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News about Life Sciences | Life Science Articles : NEW from LTEN

Bonus Focus: Burning Out and Bouncing Back

Wednesday, July 22, 2020   (0 Comments)
Posted by: Tim Sosbe
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By Michael Levitt 

Life sciences professionals are burning out at an alarming rate in our fast-paced, overworked societies in the United States and around the globe. And with COVID-19, this is becoming more prevalent and amplified due to the demands of finding a treatment and/or vaccine to end this pandemic. With the ongoing pressures to find the latest treatments and to meet the demands of healthcare and government needs, people are feeling a constant demand to deliver. As a result, people are either burning out or leaving their professions altogether due to high stress and overwork.

What Is Burnout?
Burnout is a state of prolonged emotional, physical and mental exhaustion that is coupled with excessive and prolonged stress. There are five common signs of burnout:

1. Exhaustion due to lack of sleep. Our bodies need a proper amount of restful sleep to repair the damage we do to ourselves daily. Even if you live the best life of proper nutrition and activity, avoiding as many toxins as possible, you still do damage to your body. When you don’t get restful sleep, your body loses the opportunity to repair the damage. This accumulates over time and will make you fatigued and susceptible to burnout.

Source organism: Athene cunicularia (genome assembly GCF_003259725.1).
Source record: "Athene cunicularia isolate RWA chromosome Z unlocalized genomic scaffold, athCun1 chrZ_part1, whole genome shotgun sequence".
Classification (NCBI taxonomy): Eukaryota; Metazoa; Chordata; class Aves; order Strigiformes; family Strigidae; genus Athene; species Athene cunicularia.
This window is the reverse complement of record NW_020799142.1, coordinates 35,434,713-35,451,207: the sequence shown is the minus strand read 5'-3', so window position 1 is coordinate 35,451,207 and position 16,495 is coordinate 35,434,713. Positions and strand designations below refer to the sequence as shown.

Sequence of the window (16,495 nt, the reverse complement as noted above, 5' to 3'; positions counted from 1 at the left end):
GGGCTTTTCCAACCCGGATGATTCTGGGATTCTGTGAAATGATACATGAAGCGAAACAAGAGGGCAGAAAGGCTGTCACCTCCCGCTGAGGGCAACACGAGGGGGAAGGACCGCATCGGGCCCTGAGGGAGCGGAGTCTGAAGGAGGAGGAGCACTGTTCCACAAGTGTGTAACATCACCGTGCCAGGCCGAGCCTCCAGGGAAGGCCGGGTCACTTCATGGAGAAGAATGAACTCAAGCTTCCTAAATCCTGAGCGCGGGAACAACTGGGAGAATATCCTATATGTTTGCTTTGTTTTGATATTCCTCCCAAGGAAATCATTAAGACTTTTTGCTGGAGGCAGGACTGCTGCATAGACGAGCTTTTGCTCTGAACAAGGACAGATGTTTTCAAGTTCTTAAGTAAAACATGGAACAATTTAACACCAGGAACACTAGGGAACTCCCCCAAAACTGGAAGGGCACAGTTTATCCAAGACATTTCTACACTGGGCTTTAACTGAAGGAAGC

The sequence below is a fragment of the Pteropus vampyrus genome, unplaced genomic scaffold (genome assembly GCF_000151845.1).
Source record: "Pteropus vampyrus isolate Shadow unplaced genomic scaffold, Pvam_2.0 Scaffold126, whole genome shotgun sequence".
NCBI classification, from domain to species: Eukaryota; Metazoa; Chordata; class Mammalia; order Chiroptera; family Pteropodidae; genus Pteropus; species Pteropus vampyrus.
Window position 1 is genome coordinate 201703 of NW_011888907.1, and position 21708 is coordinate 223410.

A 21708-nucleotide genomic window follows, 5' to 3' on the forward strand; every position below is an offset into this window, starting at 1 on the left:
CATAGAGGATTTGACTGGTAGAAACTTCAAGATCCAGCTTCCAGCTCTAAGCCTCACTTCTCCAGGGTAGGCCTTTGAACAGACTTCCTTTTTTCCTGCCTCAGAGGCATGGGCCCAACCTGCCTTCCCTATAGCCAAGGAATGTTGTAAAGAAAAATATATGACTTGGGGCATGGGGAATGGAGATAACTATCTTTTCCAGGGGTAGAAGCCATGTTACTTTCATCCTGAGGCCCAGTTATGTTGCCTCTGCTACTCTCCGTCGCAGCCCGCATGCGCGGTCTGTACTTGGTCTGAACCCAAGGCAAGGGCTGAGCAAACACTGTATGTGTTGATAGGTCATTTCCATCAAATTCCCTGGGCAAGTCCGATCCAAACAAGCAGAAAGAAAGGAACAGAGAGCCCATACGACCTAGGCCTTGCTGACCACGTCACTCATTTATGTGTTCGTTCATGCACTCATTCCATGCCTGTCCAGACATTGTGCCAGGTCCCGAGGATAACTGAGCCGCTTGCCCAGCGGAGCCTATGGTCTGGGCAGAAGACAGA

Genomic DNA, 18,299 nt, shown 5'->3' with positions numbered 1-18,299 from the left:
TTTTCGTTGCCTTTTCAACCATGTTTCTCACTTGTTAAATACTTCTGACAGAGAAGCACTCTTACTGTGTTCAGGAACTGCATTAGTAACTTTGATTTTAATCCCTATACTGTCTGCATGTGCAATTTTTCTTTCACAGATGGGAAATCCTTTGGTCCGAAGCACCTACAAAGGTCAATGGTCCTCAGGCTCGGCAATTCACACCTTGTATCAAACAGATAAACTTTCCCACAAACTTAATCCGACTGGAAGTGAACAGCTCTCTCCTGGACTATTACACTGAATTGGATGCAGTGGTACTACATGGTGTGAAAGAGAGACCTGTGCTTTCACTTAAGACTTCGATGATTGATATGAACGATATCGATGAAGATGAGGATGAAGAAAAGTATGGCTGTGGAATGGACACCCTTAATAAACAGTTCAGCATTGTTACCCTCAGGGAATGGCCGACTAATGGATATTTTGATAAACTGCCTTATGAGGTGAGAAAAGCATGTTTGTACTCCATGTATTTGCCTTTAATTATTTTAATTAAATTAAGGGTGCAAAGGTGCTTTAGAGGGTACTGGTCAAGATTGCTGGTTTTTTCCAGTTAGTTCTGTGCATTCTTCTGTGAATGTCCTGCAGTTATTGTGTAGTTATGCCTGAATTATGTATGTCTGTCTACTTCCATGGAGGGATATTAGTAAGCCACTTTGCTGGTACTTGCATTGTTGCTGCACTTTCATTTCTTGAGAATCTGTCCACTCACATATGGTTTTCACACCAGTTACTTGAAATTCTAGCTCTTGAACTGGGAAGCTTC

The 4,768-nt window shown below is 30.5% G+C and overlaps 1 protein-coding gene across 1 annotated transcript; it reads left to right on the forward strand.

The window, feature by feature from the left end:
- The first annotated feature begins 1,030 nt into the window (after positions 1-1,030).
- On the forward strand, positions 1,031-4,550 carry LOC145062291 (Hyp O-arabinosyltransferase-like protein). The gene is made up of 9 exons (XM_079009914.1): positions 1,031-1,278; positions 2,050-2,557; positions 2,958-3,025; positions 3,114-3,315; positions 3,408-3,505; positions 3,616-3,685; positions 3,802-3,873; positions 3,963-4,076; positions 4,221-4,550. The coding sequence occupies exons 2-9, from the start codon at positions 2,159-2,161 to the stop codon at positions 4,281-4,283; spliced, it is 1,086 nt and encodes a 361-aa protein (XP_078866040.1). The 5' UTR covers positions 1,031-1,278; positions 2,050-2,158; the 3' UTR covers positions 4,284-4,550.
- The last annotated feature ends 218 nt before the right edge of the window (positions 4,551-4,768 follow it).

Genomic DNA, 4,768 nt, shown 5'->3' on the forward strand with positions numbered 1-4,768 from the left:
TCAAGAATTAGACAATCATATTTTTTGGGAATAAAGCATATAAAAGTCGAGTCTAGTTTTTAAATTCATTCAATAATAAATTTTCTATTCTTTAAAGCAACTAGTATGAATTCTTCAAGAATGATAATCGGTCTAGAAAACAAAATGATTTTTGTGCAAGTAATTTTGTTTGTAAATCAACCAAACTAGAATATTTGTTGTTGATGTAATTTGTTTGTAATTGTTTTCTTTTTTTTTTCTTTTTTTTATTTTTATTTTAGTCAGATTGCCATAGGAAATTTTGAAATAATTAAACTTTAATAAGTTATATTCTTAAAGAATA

2. Lost motivation. When you are burned out, you lose motivation to do anything. Things that used to bring you joy and fulfillment no longer seem worthwhile, so you continue down the road of just working with no leisure activities.
3. Increased mistakes and poor memory. One of the signs of burnout is someone having a poor memory and increasingly making mistakes. Burned out individuals get frustrated when they can’t remember simple things, and because they’re so fatigued and scattered in their minds, the number of mistakes they make in their work increases.